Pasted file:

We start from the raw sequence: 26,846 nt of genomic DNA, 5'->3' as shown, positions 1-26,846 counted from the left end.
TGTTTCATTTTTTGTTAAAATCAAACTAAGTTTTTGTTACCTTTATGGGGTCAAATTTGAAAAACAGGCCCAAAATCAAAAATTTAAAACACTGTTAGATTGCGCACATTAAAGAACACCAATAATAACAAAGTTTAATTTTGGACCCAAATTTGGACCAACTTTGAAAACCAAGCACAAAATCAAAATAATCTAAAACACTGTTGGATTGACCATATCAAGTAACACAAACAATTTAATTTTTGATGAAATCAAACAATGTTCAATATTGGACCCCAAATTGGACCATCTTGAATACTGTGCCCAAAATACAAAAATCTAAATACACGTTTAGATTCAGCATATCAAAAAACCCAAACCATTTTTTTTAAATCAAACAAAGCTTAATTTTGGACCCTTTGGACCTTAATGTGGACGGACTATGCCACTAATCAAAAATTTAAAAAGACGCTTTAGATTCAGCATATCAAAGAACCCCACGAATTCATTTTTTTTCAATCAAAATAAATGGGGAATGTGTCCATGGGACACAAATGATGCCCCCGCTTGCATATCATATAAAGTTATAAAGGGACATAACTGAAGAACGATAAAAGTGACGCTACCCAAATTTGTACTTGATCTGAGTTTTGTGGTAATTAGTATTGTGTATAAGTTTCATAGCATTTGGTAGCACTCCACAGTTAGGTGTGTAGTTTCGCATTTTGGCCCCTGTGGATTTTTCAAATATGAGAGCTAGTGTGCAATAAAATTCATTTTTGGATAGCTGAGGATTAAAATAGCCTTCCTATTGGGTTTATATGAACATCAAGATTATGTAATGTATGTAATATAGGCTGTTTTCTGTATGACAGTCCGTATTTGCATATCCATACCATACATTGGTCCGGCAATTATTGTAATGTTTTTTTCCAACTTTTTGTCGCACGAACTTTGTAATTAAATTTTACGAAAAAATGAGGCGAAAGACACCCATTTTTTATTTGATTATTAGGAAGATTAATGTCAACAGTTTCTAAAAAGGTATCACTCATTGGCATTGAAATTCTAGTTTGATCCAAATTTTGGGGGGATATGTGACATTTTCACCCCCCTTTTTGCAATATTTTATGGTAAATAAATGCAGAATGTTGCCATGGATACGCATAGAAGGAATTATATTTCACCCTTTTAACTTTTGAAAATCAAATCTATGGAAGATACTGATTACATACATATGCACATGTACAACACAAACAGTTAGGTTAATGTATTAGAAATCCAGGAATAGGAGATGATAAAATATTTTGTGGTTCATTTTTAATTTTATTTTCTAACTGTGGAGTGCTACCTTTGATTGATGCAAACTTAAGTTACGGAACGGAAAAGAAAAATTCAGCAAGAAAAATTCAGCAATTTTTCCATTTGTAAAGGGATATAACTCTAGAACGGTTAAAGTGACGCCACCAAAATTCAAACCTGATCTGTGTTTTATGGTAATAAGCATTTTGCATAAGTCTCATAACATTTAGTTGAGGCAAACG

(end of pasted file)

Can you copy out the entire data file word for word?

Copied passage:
We start from the raw sequence: 26,846 nt of genomic DNA, 5'->3' as shown, positions 1-26,846 counted from the left end.
TGTTTCATTTTTTGTTAAAATCAAACTAAGTTTTTGTTACCTTTATGGGGTCAAATTTGAAAAACAGGCCCAAAATCAAAAATTTAAAACACTGTTAGATTGCGCACATTAAAGAACACCAATAATAACAAAGTTTAATTTTGGACCCAAATTTGGACCAACTTTGAAAACCAAGCACAAAATCAAAATAATCTAAAACACTGTTGGATTGACCATATCAAGTAACACAAACAATTTAATTTTTGATGAAATCAAACAATGTTCAATATTGGACCCCAAATTGGACCATCTTGAATACTGTGCCCAAAATACAAAAATCTAAATACACGTTTAGATTCAGCATATCAAAAAACCCAAACCATTTTTTTTAAATCAAACAAAGCTTAATTTTGGACCCTTTGGACCTTAATGTGGACGGACTATGCCACTAATCAAAAATTTAAAAAGACGCTTTAGATTCAGCATATCAAAGAACCCCACGAATTCATTTTTTTTCAATCAAAATAAATGGGGAATGTGTCCATGGGACACAAATGATGCCCCCGCTTGCATATCATATAAAGTTATAAAGGGACATAACTGAAGAACGATAAAAGTGACGCTACCCAAATTTGTACTTGATCTGAGTTTTGTGGTAATTAGTATTGTGTATAAGTTTCATAGCATTTGGTAGCACTCCACAGTTAGGTGTGTAGTTTCGCATTTTGGCCCCTGTGGATTTTTCAAATATGAGAGCTAGTGTGCAATAAAATTCATTTTTGGATAGCTGAGGATTAAAATAGCCTTCCTATTGGGTTTATATGAACATCAAGATTATGTAATGTATGTAATATAGGCTGTTTTCTGTATGACAGTCCGTATTTGCATATCCATACCATACATTGGTCCGGCAATTATTGTAATGTTTTTTTCCAACTTTTTGTCGCACGAACTTTGTAATTAAATTTTACGAAAAAATGAGGCGAAAGACACCCATTTTTTATTTGATTATTAGGAAGATTAATGTCAACAGTTTCTAAAAAGGTATCACTCATTGGCATTGAAATTCTAGTTTGATCCAAATTTTGGGGGGATATGTGACATTTTCACCCCCCTTTTTGCAATATTTTATGGTAAATAAATGCAGAATGTTGCCATGGATACGCATAGAAGGAATTATATTTCACCCTTTTAACTTTTGAAAATCAAATCTATGGAAGATACTGATTACATACATATGCACATGTACAACACAAACAGTTAGGTTAATGTATTAGAAATCCAGGAATAGGAGATGATAAAATATTTTGTGGTTCATTTTTAATTTTATTTTCTAACTGTGGAGTGCTACCTTTGATTGATGCAAACTTAAGTTACGGAACGGAAAAGAAAAATTCAGCAAGAAAAATTCAGCAATTTTTCCATTTGTAAAGGGATATAACTCTAGAACGGTTAAAGTGACGCCACCAAAATTCAAACCTGATCTGTGTTTTATGGTAATAAGCATTTTGCATAAGTCTCATAACATTTAGTTGAGGCAAACG